The layers of Palermo's history are written large on Palermo's cathedral. Set in the Capo quarter, its Norman origins are evident in its overall appearance, but years of Spanish rule are shown by the peculiarly Catalan style of the 15th century portico. A classical dome was added in the 18th century. The overall effect is grand if somewhat disjointed - all very typical of the changes and additions you'll find in buildings of great age anywhere. What lifts Palermo's cathedral into out of the ordinary run of such structures is the magnificent Arab-inspired decoration on the external fabric of the building - a truly extraordinary display of the geometric patterns and crenellations so typical of Arab architecture of the time.
The interior is rather less interesting. Whatever original decoration there was has disappeared under the acres of white marble that were installed in the 18th century. Just one small 12th century mosaic gem sits above the main entrance - a Madonna and child - the cathedral is dedicated to the Assumption of the Virgin. Apart from its huge size, some royal tombs and a treasury full of the usual ecclesiastical bric-a-brac you find in cathedral treasuries everywhere and a few fine royal jewels, there's not much else to impress, though a marble-inlaid meridian featuring the signs of the zodiac on the floor is an interesting curiosity.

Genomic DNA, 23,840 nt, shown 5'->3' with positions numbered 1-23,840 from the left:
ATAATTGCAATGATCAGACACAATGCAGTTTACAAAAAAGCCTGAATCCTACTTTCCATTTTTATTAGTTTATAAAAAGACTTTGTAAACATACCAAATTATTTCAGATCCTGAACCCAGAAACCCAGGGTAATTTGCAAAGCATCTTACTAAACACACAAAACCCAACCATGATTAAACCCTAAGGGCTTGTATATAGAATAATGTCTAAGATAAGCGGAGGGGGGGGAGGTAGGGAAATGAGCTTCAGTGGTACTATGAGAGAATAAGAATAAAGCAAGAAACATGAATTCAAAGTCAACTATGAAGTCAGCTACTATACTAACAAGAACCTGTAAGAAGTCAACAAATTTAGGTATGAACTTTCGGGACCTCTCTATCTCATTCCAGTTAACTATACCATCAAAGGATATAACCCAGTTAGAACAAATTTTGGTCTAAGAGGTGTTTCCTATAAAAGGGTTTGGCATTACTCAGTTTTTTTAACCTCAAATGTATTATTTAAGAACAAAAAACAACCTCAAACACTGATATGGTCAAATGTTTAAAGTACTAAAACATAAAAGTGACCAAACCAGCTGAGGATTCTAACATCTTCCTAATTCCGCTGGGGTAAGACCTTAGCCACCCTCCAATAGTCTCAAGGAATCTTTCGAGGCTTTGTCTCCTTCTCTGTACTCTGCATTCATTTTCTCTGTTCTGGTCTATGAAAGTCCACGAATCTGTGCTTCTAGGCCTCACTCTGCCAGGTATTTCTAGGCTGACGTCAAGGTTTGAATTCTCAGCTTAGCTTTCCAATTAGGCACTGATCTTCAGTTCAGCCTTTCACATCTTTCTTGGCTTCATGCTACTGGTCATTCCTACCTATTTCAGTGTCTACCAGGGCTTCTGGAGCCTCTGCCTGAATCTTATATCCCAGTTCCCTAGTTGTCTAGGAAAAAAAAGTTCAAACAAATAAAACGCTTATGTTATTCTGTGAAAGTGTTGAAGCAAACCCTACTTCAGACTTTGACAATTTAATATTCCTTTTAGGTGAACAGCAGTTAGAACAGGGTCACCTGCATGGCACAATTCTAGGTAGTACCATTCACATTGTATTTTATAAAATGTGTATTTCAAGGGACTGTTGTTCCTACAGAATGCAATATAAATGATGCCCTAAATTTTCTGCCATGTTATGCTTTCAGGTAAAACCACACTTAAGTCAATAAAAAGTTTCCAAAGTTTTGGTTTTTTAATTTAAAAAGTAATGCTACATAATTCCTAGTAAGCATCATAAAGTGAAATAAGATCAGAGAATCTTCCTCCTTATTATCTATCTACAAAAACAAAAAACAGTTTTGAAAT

The square outside is lined with palazzos, many of which were badly damaged in the bombing raids of 1943. All is restored now and the piazza is a handsome approach to the cathedral.
The Cathedral of Palermo is an architectural complex. It is characterized by the presence of different styles, due to a long history of additions, alterations and restorations, the last of which occurred in the 18th century.
The right side has outstretching turrets and a wide portico (the current entrance) in Gothic-Catalan style, with three arcades, erected around 1465 and openening to the square. The first column on the left belonged to the original basilica and the subsequent mosque, as testified by the Qur'an verse carved on it.